You want to stay clear of jobs that are physically demanding with inflexible and intensive hours. 

woma in pain going to work thinking about her spoons of energy

Her are the jobs that I would strongly advise against, but that I have relevant alternatives to, that you may like. 

The food industry

If you’re one of those people who’ve said, “Screw it! I’m going to quit my job and open a small bakery.”

I feel you.

I’ve been you. And trust me…  It’s not the way to go. 

Solution: It’s a competitive industry, but there’s nothing stopping you from making cooking videos in your own kitchen. 

Another great idea is to create recipe books. If you’ve got something special to share with the culinary world – do it online. 


Here’s another high energy, hour-intensive industry. Fashion, in general, is pretty cutthroat. (Trust me, I was in it.) 

Solution: If you want to be in the industry, you could consider working at an online styling service. 

Alternatively, you can apply to work as a freelancer for an online fashion magazine, or retailer. And, of course, you can always consider starting your own blog!

Teaching smaller children

Children demand a lot of energy and attention. As much as you may love to teach, being with kids all day does take it out of you. 

Solution: This really depends on what you like about teaching.

But if you enjoy inspiring young minds, you could consider writing children’s storybooks, or even textbooks. 

Alternatively, you could work as a substitute or part-time teacher. Especially if you have a specific craft you like to teach. 


It’s ironic how our health issues can easily prevent us from getting a job in the healthcare industry. But there are some loopholes I think are worth sharing.

Solution: Telehealth – as a (registered) nurse, you could work online and give health-related advice through telecommunication. 

Emergency medical call centres – this is especially in demand if you are a qualified psychologist or nurse. 

Medical writers or editors – even if you aren’t qualified in the health industry, but you are a reputable writer with work experience in the field, this is something you could apply for.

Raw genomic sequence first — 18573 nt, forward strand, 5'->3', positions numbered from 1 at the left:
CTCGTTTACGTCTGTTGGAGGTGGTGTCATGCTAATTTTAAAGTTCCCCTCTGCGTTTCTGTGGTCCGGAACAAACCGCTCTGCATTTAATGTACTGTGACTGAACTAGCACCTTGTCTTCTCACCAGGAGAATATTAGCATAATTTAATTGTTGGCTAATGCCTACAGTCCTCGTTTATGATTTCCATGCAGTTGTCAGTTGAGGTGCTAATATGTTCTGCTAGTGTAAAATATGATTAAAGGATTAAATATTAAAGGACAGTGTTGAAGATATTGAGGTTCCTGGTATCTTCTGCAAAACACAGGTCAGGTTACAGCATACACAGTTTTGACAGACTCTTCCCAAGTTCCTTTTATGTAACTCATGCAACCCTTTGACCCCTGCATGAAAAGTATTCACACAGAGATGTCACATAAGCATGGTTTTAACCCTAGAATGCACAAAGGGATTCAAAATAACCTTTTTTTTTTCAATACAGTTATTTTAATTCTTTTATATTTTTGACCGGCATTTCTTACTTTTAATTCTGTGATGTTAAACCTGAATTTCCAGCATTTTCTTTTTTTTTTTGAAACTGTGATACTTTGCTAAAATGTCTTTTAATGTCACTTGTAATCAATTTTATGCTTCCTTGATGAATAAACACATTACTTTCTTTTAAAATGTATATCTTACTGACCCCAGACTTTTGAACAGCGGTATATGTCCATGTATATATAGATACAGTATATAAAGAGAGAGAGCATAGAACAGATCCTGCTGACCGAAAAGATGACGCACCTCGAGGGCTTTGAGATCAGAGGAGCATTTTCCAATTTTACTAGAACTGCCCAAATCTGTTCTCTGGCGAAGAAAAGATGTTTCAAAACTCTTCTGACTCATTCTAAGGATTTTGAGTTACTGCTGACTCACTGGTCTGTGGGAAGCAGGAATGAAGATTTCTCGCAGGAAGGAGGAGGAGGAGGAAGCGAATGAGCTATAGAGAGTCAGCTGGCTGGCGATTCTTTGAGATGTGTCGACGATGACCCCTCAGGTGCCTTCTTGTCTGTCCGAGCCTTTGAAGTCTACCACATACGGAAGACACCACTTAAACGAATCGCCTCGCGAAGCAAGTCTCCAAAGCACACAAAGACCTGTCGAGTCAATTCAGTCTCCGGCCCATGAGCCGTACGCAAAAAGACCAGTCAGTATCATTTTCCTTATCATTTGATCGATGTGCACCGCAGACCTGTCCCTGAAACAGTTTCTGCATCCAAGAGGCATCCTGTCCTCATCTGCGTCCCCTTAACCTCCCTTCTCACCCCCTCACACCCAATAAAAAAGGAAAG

Other manual jobs to be careful of include:

  1. Auto mechanics
  2. Cleaning
  3. Gardening, construction, or landscaping
  4. Truck driving, or some kind of hour-heavy transport based job 
  5. Hands-on factory work (i.e manufacturing), 
  6. Farming or fishing 
  7. Firefighting or field military /police work  
  8. Mining or oil rig jobs 
By now I’m sure you’re getting the gist around what I’m suggesting. I’m not saying don’t be in the industry. I’m saying: look at how these industries have been growing and adapting. 

Working remotely is a growing trend that many people want to get in on. Not just those that have chronic pain or autoimmune issues. So the jobs are out there.

You just need to think outside the box a little and do your research. 

How to Find Part Time Work

There are many job opportunities for people with chronic illness. It’s just about knowing where to find them. 

Great – you’ve now made the decision to work part-time. You can give yourself a big pat on the back for making this step. 

Here are some companies that are set to help you from the beginning. 

Whether it’s recruitment, contacts or career advice - they take your health into consideration and open up your professional opportunities. 

These companies are focused on helping anyone with a disability or chronic illness:

  1. Chronically Employed 
  2. Chronically Capable 
  3. ciCoach - The Chronic Illness Career Coach 
  4. WISE Employment (if you live in Australia) 

These two companies are focused on supporting women and their careers:

  1. The Work at Home Women 
  2. Career Contessa 

Companies That Hire People with Disabilities

Certain companies want to be as inclusive as possible to all minorities. Providing job opportunities to people with chronic disabilities is a huge part of this. 

There are companies out there that are looking for you. Yes… YOU. Here are some of my favourite options.   

The Mighty